For more than 25 years, clients have trusted Alston & Bird to handle their state tax disputes and to litigate state tax cases across the country. It is one reason why we were named “Law Firm of the Year” in Tax Law in the 2020 edition of U.S. News – Best Lawyers “Best Law Firms.” We try tax cases on a regular, if not daily, basis. Many of the cases we have managed were favorably resolved by settlement without having to try the case, but we have and will litigate the case when necessary. We are well-versed in alternative dispute resolution, employing both mediation and arbitration when in the best interest of our client.
Our clients find that we often provide the greatest value by overseeing their issues across multiple state and local jurisdictions. We coordinate multistate audits, appeals, and litigation strategy with an eye toward the varying positions taken by other jurisdictions, differences in each jurisdiction’s applicable tax laws, and diverse administrative practices and forum considerations. We serve multistate counsel on issues of business/nonbusiness income, apportionment methodologies, composition of the unitary group, and nexus.
We assist at all levels and typically handle cases from initial administrative appeals through subsequent court actions. When our lawyers make a strong argument at the administrative stage, the taxing authorities have every incentive to settle the case. If we are unable to resolve the matter favorably, we vigorously pursue the appeal.
- We have handled hundreds of administrative appeals, trial actions, and appellate cases in more than 30 different states.
- We have handled more than 50 state tax trials and numerous matters in the appellate courts.
- Alabama – obtained a favorable settlement for a large financial institution against an assessment of approximately $50 million for disallowance of its various intangible holding companies and its captive REIT.
- California – negotiated a favorable settlement with the FTB Settlement Bureau for a large manufacturer on refund claims filed with respect to inclusion of treasury function gross receipts in the taxpayer’s sales factor denominator.
- Connecticut – litigated an appeal before the Connecticut Supreme Court involving the computation of the taxpayer’s intercompany business expense.
- District of Columbia – litigated a tax refund claim in the D.C. Superior Court regarding the Office of Tax and Revenue’s characterization of gain from the sale and liquidation of a discrete line of business as business income subject to apportionment, instead of nonbusiness income subject to allocation outside of the District.
- Georgia – briefed and argued dozens of cases at the court of appeals and state supreme court involving income, sales and use, and property taxes. Handled dozens of trial court and administrative appeals involving a variety of issues—apportionment, business versus nonbusiness income, sales and use tax exemptions, property tax exemptions, and valuation of property for property tax purposes.
- Maryland – obtained a court of appeals decision reversing a trial court finding of use tax collection nexus based on agency. Also handled a matter before the court of appeals regarding whether a subsidiary had nexus based solely on its unitary relationship with an affiliate.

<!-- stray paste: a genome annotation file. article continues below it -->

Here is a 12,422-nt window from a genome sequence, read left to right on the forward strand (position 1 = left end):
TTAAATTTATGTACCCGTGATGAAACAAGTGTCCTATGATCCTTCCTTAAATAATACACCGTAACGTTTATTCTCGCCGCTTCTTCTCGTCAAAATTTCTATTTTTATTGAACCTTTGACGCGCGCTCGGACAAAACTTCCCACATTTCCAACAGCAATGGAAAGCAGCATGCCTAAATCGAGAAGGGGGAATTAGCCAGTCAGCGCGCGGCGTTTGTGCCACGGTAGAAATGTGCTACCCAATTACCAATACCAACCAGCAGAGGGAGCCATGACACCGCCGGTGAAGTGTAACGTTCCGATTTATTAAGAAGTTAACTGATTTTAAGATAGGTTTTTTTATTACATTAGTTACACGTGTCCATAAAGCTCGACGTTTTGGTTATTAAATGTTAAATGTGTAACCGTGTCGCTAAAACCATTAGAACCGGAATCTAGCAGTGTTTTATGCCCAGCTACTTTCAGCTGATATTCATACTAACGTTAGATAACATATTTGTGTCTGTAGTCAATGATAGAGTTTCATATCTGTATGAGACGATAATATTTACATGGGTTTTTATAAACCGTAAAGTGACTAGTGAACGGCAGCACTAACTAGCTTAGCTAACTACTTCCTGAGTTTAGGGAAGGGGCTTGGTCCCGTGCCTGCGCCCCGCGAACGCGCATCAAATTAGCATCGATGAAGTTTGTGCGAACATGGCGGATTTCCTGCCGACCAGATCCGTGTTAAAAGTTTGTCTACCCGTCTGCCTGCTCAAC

- Massachusetts – appealed to the appellate tax board regarding the denial of interest expense, the applicability of the “throw-back” rule, and the add-back of interest.
- Minnesota – representing a consumer goods manufacturer and retailer in litigation before the Minnesota Tax Court that involves interpretation of whether certain activities constitute solicitation of sales and/or protected activities under P.L. 86-272.
- Mississippi – serves as lead counsel in a case of first impression pending before the Mississippi Supreme Court. The Mississippi taxing authority deviated from the standard apportionment formula required by its regulation and instead assessed the taxpayer for corporate income tax purposes using an “alternative apportionment” method. The taxpayer is asking the supreme court to hold that the superior court should have decided the case under the de novo standard of review, rather than an arbitrary and capricious standard, and should have placed the burden of proof on the state to sustain its invoking of alternative apportionment.
- New York – litigated an appeal before the court of appeals regarding the add-back of interest for purposes of computing the corporate franchise tax. Represented numerous clients before the state and the city in forced combination appeals.
- North Carolina – served as lead counsel in the U.S. Supreme Court case that found the state intangible tax to be unconstitutional, as well as in multiple other cases in the state supreme court, court of appeals, and trial courts involving business versus nonbusiness income and the assessment of intellectual property holding companies and captive REITs.
- Pennsylvania – handling an appeal before the Pennsylvania Supreme Court regarding the applicability of P.L. 86-272, as well as multiple matters in the commonwealth court regarding factor apportionment, computation of gross receipts taxes, business versus nonbusiness income for income tax purposes, and the inclusion of income exempted by a treaty with a foreign country.
- Tennessee – won major appellate cases for taxpayers regarding the definition under Tennessee law of taxable services in the information processing industry. We also handled an issue of first impression regarding the taxation of vendor tooling for property tax purposes.
- Texas – appealed to the comptroller of public accounts regarding the reclassification of intercompany debt as equity and whether certain services should be included in the purchase price of data processing services for sales and use taxes.